The Xbox One launches in just three months. What's Microsoft to do to clean up all the bad PR its had since its whole anti-used games/always connected online fiasco? Besides unboxing the console early, Microsoft has made yet another complete flip on its Xbox One policies.
After much backlash from gamers and paranoid privacy lobbyists, Microsoft's nixed the next-gen Kinect as a requirement for the Xbox One to function. In an "Ask Microsoft Anything" installment on IGN, Mark Whitten, the Xbox One platform's chief architect calmed fanboys and fangirls across the planet:
"…like online, the console will still function if Kinect isn’t plugged in, although you won’t be able to use any feature or experience that explicitly uses the sensor."
When asked how "off" can the Kinect be, Whitten replied:
"You have the ability to completely turn the sensor off in your settings. When in this mode, the sensor is not collecting any information. Any functionality that relies on voice, video, gesture or more won’t work. We still support using it for IR blasting in this mode. You can turn the sensor back on at any time through settings, and if you enter into a required Kinect experience (like Kinect Sports Rivals for instance), you’ll get a message asking if you want to turn the sensor back on in order to continue."
So there you have it, you worry wart. If you don't want Kinect, you can turn it off completely without crippling the Xbox One. Because, god forbid it records you in your underoos while drinking Red Bull on a Call of Duty marathon and sends it to the U.S. government.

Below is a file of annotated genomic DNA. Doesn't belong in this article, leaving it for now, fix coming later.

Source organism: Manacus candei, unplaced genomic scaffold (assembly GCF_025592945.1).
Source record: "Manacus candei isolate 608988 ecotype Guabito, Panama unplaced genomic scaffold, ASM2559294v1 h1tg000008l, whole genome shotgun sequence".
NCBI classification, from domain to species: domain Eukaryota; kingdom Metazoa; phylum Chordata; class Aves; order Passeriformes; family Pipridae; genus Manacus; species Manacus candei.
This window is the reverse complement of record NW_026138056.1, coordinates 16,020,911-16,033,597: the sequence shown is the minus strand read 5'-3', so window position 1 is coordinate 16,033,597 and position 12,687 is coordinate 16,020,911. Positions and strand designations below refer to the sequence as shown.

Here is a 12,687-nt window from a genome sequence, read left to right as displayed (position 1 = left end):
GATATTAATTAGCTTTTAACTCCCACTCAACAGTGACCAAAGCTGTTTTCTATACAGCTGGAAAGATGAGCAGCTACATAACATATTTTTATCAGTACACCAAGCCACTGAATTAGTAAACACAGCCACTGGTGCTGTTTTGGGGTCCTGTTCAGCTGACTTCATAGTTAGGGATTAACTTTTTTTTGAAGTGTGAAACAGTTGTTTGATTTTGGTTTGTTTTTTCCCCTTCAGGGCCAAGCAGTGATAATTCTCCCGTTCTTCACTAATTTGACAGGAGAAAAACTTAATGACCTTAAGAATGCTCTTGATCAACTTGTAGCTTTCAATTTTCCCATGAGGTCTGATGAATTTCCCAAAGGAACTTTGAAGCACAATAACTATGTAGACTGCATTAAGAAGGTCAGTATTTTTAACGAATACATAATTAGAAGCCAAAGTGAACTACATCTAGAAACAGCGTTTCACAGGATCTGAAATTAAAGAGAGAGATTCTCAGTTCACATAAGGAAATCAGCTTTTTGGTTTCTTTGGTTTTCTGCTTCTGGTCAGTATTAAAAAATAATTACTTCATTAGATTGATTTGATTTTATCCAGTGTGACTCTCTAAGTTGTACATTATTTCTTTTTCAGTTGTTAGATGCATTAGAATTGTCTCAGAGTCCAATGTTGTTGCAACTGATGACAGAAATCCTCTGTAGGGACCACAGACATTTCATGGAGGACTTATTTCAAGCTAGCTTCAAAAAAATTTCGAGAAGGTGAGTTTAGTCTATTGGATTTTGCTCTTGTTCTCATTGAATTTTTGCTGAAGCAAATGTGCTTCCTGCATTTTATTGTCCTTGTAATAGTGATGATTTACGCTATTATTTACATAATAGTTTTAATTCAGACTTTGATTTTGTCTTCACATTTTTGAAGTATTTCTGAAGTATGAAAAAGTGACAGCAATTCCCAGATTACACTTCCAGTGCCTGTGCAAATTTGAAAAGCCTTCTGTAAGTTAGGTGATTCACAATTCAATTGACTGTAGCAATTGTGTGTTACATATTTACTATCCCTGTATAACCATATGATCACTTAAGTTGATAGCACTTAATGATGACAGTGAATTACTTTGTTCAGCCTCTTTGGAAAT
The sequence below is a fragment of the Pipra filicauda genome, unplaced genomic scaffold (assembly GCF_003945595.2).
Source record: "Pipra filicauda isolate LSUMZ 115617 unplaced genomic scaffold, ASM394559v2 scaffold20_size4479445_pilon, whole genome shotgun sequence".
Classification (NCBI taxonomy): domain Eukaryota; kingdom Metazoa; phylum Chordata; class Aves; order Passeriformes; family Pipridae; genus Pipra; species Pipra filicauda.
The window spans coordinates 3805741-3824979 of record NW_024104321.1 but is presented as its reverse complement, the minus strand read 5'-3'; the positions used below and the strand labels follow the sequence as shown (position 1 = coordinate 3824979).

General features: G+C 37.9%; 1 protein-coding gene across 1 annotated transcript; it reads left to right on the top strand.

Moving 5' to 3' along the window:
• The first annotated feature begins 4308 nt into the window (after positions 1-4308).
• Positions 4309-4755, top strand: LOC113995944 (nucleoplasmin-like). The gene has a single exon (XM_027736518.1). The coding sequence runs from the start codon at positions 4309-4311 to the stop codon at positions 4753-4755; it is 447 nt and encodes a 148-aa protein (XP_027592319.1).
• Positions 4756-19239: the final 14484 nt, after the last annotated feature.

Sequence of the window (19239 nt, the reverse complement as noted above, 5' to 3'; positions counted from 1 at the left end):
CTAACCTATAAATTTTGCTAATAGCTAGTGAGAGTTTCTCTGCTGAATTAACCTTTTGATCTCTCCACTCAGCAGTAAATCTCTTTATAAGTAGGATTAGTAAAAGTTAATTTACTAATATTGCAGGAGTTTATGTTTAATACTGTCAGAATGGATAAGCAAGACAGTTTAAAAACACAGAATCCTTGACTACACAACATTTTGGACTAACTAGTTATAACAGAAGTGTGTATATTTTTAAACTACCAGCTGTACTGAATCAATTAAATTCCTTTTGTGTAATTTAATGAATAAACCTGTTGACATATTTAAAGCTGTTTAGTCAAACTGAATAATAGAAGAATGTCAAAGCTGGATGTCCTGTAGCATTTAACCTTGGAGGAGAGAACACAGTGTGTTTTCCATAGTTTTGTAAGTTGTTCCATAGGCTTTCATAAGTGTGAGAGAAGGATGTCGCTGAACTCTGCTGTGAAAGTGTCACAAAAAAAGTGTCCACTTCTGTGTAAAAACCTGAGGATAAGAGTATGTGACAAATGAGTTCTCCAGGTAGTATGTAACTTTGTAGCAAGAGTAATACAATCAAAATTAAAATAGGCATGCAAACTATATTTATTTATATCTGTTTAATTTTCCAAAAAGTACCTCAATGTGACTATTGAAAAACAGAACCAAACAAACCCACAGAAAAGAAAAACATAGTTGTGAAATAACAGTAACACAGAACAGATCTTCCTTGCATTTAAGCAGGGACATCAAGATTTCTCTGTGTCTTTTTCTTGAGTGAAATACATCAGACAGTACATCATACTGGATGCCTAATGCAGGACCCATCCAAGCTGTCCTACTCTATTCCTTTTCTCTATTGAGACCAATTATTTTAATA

All jokes aside, there are two camps to the Kinect debate. On the one hand, not requiring Kinect will severely limit the motion camera's robust features that developers could work with, since not everyone would be required to have it on. On the other hand — well, all that privacy stuff.
Frankly, I'm in the pro-Kinect camp. (Kotaku nails the reason why.) Maybe I'm just used to cameras always potentially watching me. I'm looking around my house and I see cameras on almost every electronic I own: tablet, iPhone, laptop, HDTV.
Still, it's great that Microsoft is giving Xbox One owners choice. In the end, the buyers will vote with their wallets and Microsoft knows it can't afford to anger them. But there's still one more thing that will irk buyers: Kinect is still included with every Xbox One. Microsoft isn't selling a standalone Xbox One console (at least it hasn't announced one yet) that doesn't include a Kinect sensor. So, if you're planning to buy an Xbox One at launch, you'll still be forced to buy the $499 console and Kinect bundle, even if you don't plan to use the motion sensor.
In that regard, Sony's PS4 still has the upper hand, as the PlayStation Camera ($69) will be sold separately from the standard console ($399).